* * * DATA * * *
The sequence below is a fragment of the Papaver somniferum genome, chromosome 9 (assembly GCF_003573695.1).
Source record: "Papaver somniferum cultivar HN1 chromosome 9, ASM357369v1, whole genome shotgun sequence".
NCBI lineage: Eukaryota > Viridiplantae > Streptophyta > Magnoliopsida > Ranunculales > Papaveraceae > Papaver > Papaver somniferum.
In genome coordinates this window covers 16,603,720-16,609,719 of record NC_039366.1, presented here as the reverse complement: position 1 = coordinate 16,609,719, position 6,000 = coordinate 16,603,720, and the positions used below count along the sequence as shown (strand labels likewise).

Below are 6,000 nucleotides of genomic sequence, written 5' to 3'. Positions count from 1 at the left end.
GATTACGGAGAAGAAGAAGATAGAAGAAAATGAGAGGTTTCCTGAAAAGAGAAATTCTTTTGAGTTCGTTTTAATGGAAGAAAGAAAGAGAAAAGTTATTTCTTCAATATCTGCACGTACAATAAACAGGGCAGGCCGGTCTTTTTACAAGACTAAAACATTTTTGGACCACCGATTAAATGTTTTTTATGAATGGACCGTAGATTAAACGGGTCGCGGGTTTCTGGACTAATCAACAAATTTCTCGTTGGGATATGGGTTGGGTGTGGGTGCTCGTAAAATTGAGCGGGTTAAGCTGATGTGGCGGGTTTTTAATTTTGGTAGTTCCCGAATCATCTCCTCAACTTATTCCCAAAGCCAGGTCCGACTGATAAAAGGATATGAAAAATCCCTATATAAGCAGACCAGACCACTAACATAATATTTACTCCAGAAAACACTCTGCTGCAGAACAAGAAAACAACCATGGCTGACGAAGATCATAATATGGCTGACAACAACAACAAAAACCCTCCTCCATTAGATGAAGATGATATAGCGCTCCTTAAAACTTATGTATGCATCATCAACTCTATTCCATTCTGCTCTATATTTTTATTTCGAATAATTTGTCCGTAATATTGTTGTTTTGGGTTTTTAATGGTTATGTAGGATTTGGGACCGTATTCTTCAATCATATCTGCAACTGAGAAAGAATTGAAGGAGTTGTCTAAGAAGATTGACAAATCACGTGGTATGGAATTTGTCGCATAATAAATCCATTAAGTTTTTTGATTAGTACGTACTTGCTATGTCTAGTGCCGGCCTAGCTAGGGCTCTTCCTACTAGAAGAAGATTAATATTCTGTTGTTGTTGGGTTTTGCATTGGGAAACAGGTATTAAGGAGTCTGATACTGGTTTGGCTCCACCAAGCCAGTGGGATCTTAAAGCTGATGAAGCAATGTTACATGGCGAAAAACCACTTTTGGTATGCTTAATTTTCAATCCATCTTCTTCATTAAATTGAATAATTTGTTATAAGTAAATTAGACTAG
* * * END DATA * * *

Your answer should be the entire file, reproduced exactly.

The sequence below is a fragment of the Papaver somniferum genome, chromosome 9 (assembly GCF_003573695.1).
Source record: "Papaver somniferum cultivar HN1 chromosome 9, ASM357369v1, whole genome shotgun sequence".
NCBI lineage: Eukaryota > Viridiplantae > Streptophyta > Magnoliopsida > Ranunculales > Papaveraceae > Papaver > Papaver somniferum.
In genome coordinates this window covers 16,603,720-16,609,719 of record NC_039366.1, presented here as the reverse complement: position 1 = coordinate 16,609,719, position 6,000 = coordinate 16,603,720, and the positions used below count along the sequence as shown (strand labels likewise).

Below are 6,000 nucleotides of genomic sequence, written 5' to 3'. Positions count from 1 at the left end.
GATTACGGAGAAGAAGAAGATAGAAGAAAATGAGAGGTTTCCTGAAAAGAGAAATTCTTTTGAGTTCGTTTTAATGGAAGAAAGAAAGAGAAAAGTTATTTCTTCAATATCTGCACGTACAATAAACAGGGCAGGCCGGTCTTTTTACAAGACTAAAACATTTTTGGACCACCGATTAAATGTTTTTTATGAATGGACCGTAGATTAAACGGGTCGCGGGTTTCTGGACTAATCAACAAATTTCTCGTTGGGATATGGGTTGGGTGTGGGTGCTCGTAAAATTGAGCGGGTTAAGCTGATGTGGCGGGTTTTTAATTTTGGTAGTTCCCGAATCATCTCCTCAACTTATTCCCAAAGCCAGGTCCGACTGATAAAAGGATATGAAAAATCCCTATATAAGCAGACCAGACCACTAACATAATATTTACTCCAGAAAACACTCTGCTGCAGAACAAGAAAACAACCATGGCTGACGAAGATCATAATATGGCTGACAACAACAACAAAAACCCTCCTCCATTAGATGAAGATGATATAGCGCTCCTTAAAACTTATGTATGCATCATCAACTCTATTCCATTCTGCTCTATATTTTTATTTCGAATAATTTGTCCGTAATATTGTTGTTTTGGGTTTTTAATGGTTATGTAGGATTTGGGACCGTATTCTTCAATCATATCTGCAACTGAGAAAGAATTGAAGGAGTTGTCTAAGAAGATTGACAAATCACGTGGTATGGAATTTGTCGCATAATAAATCCATTAAGTTTTTTGATTAGTACGTACTTGCTATGTCTAGTGCCGGCCTAGCTAGGGCTCTTCCTACTAGAAGAAGATTAATATTCTGTTGTTGTTGGGTTTTGCATTGGGAAACAGGTATTAAGGAGTCTGATACTGGTTTGGCTCCACCAAGCCAGTGGGATCTTAAAGCTGATGAAGCAATGTTACATGGCGAAAAACCACTTTTGGTATGCTTAATTTTCAATCCATCTTCTTCATTAAATTGAATAATTTGTTATAAGTAAATTAGACTAG